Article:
In previous studies, supplementation dose ranged from 200 to 6 g/day (Huang et al., 2011), but based on similar studies, an effective dose at 2 g/day was intended for this study. The OG received was 2 g/day omega-3 soft gels (Zahravi Pharmaceutical Co, Tabriz, Iran, consists of 240 mg of DHA, 360 mg EPA) and the PG received was 2 g/day placebo (Zahravi Pharmaceutical Co, Tabriz, Iran). The duration of our intervention was 6 weeks. Participants were asked not to change their lifestyle, diet, dietary patterns, physical activity and medication within the intervention. During this study, each person compulsorily took 84 capsules. At the beginning of the study, half of the capsules (42 capsules) were given to participants. After 3 weeks, they were invited to receive the second package of soft gels (another 42 soft gels). During the second session, residual capsules were counted. After completion of intervention, the remaining capsules were counted again.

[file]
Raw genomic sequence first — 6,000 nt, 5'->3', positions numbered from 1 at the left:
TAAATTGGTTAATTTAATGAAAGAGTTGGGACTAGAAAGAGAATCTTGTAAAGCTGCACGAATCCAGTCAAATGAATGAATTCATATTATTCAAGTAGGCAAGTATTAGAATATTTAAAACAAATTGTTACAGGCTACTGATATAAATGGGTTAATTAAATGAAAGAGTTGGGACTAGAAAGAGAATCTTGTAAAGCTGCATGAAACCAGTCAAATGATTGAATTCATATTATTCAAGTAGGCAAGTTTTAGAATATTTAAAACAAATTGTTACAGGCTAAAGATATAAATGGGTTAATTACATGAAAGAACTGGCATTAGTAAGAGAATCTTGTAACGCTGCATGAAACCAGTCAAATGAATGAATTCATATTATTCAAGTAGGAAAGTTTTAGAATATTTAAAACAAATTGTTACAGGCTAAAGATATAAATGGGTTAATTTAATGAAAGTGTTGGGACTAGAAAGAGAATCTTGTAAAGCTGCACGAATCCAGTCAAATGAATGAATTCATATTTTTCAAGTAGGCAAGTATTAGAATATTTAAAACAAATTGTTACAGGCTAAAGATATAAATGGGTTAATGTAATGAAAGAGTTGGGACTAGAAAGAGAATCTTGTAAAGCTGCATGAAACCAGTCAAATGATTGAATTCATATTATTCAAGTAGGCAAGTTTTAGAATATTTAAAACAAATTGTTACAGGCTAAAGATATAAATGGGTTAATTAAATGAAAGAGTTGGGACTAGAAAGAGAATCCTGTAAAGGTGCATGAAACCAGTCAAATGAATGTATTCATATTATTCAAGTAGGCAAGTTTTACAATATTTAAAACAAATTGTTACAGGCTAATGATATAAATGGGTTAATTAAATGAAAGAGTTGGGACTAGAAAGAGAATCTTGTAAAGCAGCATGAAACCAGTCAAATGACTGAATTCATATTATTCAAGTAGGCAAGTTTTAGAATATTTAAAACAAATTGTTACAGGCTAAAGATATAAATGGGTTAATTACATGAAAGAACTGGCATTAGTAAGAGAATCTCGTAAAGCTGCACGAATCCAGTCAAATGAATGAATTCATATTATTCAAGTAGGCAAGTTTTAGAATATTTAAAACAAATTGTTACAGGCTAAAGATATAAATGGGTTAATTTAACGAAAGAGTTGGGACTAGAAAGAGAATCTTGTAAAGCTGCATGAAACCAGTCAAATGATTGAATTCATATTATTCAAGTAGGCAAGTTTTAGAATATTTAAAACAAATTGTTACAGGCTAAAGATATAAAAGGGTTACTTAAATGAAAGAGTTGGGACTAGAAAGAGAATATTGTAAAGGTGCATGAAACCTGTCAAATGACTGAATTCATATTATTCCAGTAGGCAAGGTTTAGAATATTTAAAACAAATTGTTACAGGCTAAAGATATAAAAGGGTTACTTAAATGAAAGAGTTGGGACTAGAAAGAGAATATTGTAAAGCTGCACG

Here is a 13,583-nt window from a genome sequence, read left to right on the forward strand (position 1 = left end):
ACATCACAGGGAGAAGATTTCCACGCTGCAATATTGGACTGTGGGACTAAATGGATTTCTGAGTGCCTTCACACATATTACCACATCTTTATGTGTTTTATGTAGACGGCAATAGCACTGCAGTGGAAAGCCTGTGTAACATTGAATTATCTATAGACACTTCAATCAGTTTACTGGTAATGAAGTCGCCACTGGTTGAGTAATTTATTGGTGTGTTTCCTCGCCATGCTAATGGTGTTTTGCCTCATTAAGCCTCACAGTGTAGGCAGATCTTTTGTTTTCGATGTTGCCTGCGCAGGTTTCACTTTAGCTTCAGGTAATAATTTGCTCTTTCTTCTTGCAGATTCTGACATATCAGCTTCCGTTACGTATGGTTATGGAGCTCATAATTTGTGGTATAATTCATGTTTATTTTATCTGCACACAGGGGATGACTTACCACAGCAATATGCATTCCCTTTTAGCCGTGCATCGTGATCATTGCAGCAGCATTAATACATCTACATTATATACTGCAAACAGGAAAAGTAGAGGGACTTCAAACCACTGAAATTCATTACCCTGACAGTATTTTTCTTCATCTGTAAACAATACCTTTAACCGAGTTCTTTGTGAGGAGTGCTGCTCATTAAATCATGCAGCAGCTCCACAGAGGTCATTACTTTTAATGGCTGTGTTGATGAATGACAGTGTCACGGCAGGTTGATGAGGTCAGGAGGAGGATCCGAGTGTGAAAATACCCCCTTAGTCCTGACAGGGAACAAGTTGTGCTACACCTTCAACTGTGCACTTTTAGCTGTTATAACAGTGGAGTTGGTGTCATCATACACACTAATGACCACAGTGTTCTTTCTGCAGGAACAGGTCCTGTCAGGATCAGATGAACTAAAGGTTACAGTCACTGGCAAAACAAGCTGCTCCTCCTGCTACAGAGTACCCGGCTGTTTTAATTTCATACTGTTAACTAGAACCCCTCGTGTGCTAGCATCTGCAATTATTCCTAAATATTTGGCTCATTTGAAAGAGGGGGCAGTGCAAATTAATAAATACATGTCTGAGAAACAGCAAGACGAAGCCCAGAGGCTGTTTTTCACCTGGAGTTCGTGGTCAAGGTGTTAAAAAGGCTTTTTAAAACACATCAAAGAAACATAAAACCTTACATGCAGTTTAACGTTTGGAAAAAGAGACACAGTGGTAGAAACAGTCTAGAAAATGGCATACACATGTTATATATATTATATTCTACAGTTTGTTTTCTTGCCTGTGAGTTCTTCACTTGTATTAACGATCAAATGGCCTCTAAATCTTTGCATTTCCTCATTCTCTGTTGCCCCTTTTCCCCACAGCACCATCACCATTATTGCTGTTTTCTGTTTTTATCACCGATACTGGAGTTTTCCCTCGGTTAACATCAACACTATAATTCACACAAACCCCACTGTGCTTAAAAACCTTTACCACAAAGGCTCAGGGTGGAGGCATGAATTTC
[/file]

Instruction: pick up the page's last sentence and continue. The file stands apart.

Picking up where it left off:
Measurements: General information questionnaire including age, height, weight, sex, occupation, duration of disease, blood pressure, type and dose of medication etc., was completed. To evaluate anthropometric indices, weight was measured using digital scale (Seca, Germany) with minimal clothing and accuracy of 100 g, and height was measured with a stadiometer with an accuracy of 0.5 cm without shoes. At the beginning and end of the study, 24-h dietary recall questionnaire was used to estimate the intake of energy, macro and micronutrients, and also to check whether the  person's eating habits have changed during the study or not.